Purpose of the valueOf() Function

Let me start off by explaining the commonly misunderstood valueOf() function. The purpose of this function is to return a primitive which represents the specified object. Why is this necessary? Let’s use the following code to illustrate why:

var objNum = new Number(1048576);
var num = objNum.valueOf();
alert('objNum is of type "' + (typeof objNum) + '"');
alert('num is of type "' + (typeof num) + '"');

If you were to execute this code, what do you think would be displayed by the first alert? What about the second alert? Believe it or not, the first alert will display the following:
objNum is of type "object"

On the other hand, the second alert will display this:
num is of type "number"

Using instanceof For Object Detection

What about using instanceof? Do you think both objNum and num will be reported as instances of the Number object?

var objNum = new Number(2097152);
var num = objNum.valueOf();
alert(objNum instanceof Number);  // true
alert(num instanceof Number);  // false

Believe it or not, if you run the code above, the first alert will show true while the second will show false. The reason the second evaluates to false is because num is a primitive and not an instance of the Number object.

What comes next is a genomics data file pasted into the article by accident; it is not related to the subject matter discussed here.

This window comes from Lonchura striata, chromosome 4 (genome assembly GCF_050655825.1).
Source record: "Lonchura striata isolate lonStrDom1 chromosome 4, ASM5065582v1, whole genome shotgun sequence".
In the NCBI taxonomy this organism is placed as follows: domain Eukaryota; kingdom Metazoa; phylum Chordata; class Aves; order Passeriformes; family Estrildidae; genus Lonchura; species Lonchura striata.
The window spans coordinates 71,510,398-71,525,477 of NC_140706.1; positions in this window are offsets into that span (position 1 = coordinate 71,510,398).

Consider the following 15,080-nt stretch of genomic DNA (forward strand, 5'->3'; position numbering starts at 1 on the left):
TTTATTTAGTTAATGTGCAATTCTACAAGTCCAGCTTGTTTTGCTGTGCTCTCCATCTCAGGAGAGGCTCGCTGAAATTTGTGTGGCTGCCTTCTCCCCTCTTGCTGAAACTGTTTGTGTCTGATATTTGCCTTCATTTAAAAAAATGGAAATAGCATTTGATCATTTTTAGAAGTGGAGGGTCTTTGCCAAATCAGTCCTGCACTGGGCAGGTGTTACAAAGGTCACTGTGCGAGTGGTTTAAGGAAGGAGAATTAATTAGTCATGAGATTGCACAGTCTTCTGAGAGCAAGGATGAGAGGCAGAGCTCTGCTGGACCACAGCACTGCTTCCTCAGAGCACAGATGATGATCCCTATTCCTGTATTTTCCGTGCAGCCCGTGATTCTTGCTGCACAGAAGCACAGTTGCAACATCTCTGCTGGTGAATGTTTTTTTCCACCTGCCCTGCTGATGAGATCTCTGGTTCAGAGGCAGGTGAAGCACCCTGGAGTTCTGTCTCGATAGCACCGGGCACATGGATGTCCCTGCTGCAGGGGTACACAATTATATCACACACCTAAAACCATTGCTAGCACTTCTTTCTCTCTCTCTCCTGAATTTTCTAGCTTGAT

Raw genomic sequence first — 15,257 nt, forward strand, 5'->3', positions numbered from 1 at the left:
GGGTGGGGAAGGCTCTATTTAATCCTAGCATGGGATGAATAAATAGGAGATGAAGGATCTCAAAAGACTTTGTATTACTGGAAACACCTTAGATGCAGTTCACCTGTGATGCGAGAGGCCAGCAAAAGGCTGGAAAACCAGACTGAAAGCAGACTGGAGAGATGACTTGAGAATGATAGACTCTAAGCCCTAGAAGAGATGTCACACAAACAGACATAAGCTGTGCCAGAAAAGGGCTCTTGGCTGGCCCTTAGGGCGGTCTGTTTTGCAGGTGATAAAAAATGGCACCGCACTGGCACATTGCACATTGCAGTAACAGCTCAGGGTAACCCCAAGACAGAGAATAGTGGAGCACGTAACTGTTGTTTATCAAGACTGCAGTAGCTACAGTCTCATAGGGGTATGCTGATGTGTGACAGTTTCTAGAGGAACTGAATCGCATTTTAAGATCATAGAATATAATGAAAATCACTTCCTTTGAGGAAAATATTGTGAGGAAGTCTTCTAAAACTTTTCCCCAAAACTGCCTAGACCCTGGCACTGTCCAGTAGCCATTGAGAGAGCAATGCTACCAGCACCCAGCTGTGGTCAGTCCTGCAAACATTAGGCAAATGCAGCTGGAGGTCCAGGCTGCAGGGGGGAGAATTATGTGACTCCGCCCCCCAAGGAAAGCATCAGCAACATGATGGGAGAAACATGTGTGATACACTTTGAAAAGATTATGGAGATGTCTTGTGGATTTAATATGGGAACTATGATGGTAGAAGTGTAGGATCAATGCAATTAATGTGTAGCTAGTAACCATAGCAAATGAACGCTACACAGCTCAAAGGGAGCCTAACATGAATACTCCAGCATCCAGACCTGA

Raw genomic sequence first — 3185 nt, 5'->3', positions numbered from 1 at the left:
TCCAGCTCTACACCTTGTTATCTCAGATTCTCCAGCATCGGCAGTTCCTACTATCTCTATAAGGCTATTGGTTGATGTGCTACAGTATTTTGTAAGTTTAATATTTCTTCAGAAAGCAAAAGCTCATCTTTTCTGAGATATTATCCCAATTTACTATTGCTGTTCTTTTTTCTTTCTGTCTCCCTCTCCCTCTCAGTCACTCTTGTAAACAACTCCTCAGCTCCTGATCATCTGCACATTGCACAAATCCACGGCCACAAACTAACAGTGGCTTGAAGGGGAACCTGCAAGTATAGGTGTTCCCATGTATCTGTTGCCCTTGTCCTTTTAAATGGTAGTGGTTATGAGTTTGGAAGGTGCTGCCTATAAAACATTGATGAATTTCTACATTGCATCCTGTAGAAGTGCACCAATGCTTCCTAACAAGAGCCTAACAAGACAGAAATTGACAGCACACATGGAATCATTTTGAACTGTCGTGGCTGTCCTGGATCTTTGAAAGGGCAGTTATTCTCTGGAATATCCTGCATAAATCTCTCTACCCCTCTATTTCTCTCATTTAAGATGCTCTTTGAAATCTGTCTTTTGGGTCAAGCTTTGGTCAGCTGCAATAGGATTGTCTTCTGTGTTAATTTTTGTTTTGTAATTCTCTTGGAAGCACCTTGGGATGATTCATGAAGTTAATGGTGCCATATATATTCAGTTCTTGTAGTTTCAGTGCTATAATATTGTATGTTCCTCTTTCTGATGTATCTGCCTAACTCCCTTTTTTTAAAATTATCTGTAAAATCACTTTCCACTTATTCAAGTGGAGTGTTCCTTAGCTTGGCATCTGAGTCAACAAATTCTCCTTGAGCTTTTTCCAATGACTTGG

Properties for Primitives & Objects

Does the fact that a primitive is not an instance of an object mean that primitives don’t have access to the same prototypal properties and functions that objects have access to? Let’s find out:

// Define the object and the primitive:
var objNum = new Number(4194304);
var num = objNum.valueOf();

// Add a property to each number object?
Number.prototype.isNumberInstance = true;

// Show the alerts:
alert(objNum.isNumberInstance);
alert(num.isNumberInstance);

Believe it or not, both alerts will display the word true indicating that the isNumberInstance is defined for both number objects and primitives. This proves that the same prototypal members that are attached to objects are also attached to primitives in JavaScript.

Testing Types for Primitives & Objects

Since the same properties and functions apply to both primitives and their equivalent objects, how can we test either a primitive or object to determine whether or not it is a number? The following code shows how to do so for numbers:

// Indicates whether or not the specified parameter is a number.
function isNumber(param) {
  return Object.prototype.toString.call(param) == "[object Number]";
}

// Define the object and the primitive:
var objNum = new Number(1073741824);
var num = objNum.valueOf();

// Show the alerts:
alert(isNumber(objNum));
alert(isNumber(num));

If you run the above code, you will find that isNumber() returns true for both primitives and objects. As you may have already figured out, using the Object.prototype.toString() function will allow us to see the type of the specified object. This is one of the techniques that I am using in the next version of jPaq to do type quick checking.

Categories: BlogJavaScriptJScript

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